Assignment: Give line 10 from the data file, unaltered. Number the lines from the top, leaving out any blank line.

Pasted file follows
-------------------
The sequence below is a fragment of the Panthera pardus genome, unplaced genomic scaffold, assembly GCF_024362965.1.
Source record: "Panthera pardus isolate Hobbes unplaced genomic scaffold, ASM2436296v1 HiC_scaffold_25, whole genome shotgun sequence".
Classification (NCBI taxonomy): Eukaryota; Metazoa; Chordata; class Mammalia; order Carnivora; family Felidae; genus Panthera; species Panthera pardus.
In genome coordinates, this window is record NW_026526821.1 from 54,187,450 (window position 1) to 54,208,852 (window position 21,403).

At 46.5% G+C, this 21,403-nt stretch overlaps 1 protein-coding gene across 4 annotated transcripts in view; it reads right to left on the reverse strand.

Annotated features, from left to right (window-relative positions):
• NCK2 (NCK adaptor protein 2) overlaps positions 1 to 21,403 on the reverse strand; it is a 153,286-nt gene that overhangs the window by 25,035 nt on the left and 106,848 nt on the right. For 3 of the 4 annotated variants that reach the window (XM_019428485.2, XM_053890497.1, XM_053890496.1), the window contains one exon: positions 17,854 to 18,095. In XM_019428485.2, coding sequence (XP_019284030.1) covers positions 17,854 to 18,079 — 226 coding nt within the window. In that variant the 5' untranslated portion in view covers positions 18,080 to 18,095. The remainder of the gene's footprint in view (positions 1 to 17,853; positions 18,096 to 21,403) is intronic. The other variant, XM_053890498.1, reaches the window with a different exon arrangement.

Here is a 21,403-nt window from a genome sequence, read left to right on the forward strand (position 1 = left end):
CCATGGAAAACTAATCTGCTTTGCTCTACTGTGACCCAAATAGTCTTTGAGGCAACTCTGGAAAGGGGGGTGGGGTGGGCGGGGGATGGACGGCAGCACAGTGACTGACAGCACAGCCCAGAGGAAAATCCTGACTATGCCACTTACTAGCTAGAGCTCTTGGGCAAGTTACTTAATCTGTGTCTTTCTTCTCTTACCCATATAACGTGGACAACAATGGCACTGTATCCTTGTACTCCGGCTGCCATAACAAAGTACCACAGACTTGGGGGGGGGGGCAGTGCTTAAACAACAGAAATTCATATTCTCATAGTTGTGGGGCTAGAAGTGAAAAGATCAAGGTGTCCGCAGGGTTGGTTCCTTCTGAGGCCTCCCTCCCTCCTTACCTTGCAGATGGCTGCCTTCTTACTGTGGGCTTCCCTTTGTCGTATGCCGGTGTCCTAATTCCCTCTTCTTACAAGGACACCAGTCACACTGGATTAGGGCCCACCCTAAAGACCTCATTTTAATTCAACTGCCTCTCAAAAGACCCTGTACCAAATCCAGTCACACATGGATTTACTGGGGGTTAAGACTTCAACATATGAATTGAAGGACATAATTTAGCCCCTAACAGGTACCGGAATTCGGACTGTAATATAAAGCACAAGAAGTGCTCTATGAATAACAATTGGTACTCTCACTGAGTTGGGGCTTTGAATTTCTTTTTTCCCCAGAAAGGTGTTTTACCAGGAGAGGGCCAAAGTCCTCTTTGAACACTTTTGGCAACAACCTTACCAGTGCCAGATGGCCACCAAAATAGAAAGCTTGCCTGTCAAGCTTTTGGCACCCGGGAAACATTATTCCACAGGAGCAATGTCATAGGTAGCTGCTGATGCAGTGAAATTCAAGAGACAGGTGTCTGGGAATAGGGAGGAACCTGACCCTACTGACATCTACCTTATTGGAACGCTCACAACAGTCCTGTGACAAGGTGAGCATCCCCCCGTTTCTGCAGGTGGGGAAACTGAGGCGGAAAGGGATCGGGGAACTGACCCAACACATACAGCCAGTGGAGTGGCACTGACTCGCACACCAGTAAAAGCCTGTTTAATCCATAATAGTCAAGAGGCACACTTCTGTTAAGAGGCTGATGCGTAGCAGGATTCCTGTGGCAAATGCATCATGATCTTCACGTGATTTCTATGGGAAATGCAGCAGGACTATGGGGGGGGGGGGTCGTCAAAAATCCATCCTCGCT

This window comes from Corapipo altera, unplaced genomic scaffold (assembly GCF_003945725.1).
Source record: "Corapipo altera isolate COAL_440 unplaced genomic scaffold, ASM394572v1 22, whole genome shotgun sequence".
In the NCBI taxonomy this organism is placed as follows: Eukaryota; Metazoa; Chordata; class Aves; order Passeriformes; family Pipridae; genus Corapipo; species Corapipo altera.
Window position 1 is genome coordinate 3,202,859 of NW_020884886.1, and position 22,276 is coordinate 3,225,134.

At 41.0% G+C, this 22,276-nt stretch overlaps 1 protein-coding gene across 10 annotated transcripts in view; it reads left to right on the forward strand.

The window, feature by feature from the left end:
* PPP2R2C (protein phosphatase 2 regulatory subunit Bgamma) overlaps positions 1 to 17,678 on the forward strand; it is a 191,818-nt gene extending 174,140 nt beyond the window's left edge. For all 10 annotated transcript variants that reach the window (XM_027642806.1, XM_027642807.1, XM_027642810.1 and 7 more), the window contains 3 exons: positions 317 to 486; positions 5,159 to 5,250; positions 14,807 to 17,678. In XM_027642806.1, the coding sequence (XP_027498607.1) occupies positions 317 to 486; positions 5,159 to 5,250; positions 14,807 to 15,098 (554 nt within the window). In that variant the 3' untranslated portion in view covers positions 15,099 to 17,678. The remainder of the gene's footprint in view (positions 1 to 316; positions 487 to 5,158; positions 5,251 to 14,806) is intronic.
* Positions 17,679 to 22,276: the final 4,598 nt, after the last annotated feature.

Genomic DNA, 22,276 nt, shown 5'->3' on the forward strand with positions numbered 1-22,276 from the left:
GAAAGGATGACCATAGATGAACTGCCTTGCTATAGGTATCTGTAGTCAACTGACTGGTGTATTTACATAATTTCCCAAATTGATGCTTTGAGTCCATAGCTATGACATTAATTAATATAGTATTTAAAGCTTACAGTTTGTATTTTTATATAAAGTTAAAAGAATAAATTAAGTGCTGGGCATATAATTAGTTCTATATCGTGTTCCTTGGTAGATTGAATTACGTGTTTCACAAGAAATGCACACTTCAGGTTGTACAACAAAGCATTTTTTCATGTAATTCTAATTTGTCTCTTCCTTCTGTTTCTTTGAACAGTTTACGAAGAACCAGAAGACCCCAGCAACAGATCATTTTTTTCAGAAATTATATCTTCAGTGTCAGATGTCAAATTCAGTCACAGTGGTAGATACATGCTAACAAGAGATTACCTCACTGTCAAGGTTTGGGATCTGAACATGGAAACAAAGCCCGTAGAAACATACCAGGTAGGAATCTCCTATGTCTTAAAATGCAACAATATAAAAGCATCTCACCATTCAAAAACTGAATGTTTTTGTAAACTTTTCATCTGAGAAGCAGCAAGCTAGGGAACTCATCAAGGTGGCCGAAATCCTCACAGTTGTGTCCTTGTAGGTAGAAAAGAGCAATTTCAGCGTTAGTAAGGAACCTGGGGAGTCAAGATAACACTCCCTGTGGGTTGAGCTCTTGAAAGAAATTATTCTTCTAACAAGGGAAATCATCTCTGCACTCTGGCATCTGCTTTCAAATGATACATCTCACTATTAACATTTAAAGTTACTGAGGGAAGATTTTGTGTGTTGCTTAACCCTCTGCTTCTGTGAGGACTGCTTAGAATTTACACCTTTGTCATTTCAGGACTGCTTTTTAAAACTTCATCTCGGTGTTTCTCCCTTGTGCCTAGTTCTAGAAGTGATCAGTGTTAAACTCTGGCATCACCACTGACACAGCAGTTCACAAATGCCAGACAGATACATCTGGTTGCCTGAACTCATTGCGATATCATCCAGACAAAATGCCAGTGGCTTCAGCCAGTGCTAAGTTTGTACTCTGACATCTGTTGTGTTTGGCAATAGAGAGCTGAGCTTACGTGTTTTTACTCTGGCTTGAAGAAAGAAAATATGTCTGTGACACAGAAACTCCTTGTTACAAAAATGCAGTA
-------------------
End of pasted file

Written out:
This window comes from Corapipo altera, unplaced genomic scaffold (assembly GCF_003945725.1).